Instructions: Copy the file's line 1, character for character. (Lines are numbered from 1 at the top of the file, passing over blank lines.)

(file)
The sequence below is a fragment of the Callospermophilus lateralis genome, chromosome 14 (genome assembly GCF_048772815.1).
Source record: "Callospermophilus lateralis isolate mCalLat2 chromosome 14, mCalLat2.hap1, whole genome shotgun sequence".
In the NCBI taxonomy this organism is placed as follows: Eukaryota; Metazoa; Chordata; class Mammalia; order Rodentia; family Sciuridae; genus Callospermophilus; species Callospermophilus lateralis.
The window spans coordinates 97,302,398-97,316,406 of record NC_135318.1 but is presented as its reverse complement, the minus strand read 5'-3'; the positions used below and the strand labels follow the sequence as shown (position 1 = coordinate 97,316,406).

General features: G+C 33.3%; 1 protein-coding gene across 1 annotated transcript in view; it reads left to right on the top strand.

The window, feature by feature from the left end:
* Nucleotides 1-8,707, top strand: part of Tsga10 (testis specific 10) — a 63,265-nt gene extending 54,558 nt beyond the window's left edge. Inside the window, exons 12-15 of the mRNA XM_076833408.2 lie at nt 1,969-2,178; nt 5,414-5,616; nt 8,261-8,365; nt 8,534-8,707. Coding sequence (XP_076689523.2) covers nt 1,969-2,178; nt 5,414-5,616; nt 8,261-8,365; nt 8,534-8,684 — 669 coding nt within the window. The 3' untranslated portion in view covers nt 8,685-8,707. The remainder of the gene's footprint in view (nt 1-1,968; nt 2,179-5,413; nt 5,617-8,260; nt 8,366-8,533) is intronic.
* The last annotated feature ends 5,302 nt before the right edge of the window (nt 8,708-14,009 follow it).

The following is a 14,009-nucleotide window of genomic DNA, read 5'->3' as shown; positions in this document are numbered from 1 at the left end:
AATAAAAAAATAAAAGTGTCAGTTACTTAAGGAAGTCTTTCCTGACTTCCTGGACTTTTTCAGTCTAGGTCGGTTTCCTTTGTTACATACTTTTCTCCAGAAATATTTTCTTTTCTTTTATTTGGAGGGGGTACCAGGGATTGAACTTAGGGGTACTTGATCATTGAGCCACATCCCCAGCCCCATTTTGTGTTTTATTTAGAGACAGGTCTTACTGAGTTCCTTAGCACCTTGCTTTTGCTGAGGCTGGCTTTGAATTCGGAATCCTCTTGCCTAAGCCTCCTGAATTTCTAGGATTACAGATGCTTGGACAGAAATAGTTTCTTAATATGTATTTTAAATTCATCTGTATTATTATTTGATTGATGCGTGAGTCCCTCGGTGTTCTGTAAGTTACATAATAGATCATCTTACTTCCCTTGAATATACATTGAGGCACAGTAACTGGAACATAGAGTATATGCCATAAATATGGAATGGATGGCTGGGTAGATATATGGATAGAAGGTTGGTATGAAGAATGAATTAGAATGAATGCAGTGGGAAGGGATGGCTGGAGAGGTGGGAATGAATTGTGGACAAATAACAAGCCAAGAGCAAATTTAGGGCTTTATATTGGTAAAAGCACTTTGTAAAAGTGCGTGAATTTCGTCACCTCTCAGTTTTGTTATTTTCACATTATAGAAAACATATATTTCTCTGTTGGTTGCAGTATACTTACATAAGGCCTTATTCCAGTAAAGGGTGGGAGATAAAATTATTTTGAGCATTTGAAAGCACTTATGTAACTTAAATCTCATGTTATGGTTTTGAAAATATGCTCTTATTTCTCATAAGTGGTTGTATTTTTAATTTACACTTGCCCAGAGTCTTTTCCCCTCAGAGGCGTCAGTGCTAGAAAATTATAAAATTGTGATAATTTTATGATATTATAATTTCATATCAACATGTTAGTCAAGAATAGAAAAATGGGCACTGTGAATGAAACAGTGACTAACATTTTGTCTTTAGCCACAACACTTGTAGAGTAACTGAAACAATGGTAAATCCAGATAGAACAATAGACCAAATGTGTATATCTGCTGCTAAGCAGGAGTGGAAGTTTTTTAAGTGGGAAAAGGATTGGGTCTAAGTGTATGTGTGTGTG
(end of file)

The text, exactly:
The sequence below is a fragment of the Callospermophilus lateralis genome, chromosome 14 (genome assembly GCF_048772815.1).